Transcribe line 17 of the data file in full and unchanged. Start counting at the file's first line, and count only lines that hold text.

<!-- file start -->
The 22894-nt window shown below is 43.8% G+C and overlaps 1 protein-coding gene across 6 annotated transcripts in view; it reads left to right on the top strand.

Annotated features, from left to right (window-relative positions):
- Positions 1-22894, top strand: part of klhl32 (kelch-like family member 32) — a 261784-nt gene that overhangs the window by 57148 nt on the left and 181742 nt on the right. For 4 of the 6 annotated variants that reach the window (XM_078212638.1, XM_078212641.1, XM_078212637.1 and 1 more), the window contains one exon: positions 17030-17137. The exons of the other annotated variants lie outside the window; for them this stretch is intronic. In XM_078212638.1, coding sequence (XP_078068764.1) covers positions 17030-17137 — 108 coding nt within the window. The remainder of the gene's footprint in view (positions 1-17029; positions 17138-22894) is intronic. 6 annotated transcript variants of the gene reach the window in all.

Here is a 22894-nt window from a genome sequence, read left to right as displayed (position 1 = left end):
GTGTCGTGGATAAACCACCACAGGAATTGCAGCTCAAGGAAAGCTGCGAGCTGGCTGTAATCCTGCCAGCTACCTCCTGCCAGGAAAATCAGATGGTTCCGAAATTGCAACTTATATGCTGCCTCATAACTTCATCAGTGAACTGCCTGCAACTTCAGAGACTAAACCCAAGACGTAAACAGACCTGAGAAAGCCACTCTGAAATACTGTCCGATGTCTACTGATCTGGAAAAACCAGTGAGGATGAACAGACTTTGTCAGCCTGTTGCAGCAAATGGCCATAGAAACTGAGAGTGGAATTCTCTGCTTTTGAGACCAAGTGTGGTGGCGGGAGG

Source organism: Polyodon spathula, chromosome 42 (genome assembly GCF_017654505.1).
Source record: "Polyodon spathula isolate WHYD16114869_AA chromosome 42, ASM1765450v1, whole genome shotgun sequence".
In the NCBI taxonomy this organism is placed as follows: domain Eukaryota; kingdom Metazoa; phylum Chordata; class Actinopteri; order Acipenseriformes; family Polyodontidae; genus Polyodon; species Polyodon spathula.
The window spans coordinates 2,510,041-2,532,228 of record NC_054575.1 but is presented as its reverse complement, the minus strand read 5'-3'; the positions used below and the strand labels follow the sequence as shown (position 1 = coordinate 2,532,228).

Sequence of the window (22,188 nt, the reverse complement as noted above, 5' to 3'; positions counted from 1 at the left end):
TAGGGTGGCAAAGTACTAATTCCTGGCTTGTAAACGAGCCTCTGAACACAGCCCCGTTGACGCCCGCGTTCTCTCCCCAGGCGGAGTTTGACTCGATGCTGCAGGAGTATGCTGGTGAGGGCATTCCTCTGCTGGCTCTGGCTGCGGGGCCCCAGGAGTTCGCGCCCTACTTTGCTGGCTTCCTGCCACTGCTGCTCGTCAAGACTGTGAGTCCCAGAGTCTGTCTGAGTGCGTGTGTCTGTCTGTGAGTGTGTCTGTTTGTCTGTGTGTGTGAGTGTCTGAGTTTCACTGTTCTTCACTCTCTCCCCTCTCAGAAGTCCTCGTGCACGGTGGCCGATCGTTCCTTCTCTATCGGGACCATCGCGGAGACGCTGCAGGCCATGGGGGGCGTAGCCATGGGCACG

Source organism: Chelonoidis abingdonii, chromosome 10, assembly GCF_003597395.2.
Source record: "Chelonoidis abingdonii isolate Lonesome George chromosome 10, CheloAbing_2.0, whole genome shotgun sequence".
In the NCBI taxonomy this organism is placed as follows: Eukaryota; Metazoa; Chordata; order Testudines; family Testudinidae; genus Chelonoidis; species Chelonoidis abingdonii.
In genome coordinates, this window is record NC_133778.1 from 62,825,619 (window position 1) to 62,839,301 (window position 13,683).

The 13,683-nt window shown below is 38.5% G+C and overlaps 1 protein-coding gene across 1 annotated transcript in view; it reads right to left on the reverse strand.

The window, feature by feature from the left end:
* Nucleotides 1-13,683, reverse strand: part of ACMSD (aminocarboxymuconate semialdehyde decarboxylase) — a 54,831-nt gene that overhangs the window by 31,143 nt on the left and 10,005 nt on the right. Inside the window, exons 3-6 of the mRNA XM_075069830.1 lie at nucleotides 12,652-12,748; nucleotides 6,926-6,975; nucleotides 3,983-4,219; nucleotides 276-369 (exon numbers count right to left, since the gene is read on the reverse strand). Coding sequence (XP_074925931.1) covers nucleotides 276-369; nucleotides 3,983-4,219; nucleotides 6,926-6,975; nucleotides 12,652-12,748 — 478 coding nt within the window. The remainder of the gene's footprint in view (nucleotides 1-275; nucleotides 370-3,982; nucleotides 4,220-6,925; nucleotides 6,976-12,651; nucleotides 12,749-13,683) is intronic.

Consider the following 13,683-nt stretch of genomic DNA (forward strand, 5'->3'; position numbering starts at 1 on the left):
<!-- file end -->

The window, feature by feature from the left end: